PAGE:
Achucarro Seminars

17 Jun [2019]

at 13.00 CET

Neuronal circuits underlying novelty and familiarity signaling

Susanna Molas Casacuberta

Brudnick Neuropsychiatric Research Institute, University of Massachusetts Medical School (USA)


Novel stimuli induce an increase in exploratory response that rapidly decreases as the stimulus becomes familiar upon repeated exposures. Novelty exploration and habituation with familiarity are fundamental for the adaptation to changes in the environment and prime goal-directed behaviors. Numerous neurodevelopmental, neuropsychiatric and neurodegenerative disorders exhibit altered response to novelty and disrupted familiarization, including schizophrenia, autism spectrum disorders or Parkinson's disease, among others. However, the brain circuits that control behavioral responses to novelty and familiarity and how these are disrupted in a disease brain remain poorly understood. My work has shown that the interpeduncular nucleus (IPN) of the midbrain represents a neuroanatomical substrate for familiarity signaling. The IPN receives mainly, but not exclusively, afferent projections from the medial habenula (mHb) and together represent a significant pathway that conveys information from the limbic forebrain to midbrain and hindbrain areas involved in affective behaviors, motivation and reward. My research reveals a new role for the IPN and demonstrates that IPN γ-amminobutyric acid (GABA)ergic neurons are activated by repeated exposures to the same stimulus, as it becomes familiar. Using optogenetic tools to specifically manipulate IPN GABAergic neurons, I found that activity of these neurons is both sufficient and necessary for the expression of familiar responses and therefore a critical component of novelty preference. Moreover, familiarity and novelty signaling in the IPN depend on inputs arising from the mHb and the ventral tegmental area, respectively. These results may provide significant insights into the basis of novelty and familiarity responses, which are disrupted in numerous neurological disorders, and set foundations for improved therapeutic interventions.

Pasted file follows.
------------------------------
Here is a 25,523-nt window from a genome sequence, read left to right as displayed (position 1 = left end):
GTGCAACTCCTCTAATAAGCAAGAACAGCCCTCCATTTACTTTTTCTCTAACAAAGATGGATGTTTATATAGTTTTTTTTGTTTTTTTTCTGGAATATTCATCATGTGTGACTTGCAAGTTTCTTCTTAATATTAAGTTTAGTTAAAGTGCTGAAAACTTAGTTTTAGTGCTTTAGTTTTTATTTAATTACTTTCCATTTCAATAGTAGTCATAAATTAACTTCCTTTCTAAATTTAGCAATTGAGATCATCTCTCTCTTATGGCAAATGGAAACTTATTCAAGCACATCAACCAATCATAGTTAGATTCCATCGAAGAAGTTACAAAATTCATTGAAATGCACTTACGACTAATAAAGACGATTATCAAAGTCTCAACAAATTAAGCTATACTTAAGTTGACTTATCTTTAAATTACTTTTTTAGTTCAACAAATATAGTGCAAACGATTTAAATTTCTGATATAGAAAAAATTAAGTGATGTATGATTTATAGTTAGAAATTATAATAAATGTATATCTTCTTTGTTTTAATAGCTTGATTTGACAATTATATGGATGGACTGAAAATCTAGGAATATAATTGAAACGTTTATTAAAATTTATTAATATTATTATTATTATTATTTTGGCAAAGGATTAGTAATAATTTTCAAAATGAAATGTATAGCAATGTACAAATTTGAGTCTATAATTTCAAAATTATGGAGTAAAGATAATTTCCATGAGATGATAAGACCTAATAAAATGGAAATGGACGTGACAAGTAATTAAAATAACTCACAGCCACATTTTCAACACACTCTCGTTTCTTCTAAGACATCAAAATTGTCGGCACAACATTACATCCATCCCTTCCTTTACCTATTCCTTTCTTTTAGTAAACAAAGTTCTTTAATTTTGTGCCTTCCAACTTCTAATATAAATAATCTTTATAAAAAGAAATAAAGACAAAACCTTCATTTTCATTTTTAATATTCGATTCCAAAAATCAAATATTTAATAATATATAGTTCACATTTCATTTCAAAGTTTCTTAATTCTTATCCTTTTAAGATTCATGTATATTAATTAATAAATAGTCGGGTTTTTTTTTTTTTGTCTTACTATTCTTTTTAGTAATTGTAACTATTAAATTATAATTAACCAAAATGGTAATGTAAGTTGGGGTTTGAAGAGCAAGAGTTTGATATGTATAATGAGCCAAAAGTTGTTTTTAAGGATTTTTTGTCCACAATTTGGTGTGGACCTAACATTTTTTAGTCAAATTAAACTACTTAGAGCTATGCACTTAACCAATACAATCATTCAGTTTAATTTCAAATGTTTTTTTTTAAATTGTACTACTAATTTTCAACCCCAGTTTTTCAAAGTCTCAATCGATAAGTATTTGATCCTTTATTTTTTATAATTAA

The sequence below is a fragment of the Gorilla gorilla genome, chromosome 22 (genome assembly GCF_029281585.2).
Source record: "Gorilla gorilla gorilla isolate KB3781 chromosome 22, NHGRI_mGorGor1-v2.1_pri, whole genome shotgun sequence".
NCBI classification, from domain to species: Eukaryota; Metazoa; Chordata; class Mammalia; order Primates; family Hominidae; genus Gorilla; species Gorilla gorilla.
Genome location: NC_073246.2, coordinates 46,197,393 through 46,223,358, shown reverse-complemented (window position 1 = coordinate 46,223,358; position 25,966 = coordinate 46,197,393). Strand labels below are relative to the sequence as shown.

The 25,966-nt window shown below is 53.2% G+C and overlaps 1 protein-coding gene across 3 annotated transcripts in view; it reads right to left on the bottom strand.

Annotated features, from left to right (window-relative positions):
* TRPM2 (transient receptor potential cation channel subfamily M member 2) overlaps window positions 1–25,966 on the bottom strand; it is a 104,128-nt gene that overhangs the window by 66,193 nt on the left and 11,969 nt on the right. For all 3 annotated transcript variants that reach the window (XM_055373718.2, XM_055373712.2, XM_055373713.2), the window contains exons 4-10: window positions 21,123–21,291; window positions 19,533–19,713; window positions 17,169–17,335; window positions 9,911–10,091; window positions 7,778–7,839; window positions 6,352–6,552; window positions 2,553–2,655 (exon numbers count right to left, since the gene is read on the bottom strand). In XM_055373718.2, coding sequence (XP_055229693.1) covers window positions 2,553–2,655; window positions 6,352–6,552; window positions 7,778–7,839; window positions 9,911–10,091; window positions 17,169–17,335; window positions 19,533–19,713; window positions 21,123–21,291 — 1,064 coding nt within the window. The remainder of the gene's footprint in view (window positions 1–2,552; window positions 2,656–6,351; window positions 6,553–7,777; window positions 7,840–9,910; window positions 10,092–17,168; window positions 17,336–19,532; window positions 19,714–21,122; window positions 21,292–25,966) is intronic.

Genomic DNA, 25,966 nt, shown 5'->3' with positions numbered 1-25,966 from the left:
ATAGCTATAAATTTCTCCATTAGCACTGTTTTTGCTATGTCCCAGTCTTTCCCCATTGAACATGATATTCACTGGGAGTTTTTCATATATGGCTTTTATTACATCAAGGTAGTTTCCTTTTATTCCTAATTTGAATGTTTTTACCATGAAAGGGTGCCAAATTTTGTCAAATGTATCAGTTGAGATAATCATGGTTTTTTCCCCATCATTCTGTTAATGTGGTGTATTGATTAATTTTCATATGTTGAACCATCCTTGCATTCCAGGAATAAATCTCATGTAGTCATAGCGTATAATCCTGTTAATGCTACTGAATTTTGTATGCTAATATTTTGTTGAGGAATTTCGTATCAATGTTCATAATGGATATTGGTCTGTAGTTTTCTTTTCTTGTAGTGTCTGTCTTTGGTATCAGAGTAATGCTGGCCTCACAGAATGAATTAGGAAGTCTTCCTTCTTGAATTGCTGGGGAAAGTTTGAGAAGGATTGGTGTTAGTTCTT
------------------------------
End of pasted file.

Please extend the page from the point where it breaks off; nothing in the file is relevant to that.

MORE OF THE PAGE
Host: Jan Tønnesen


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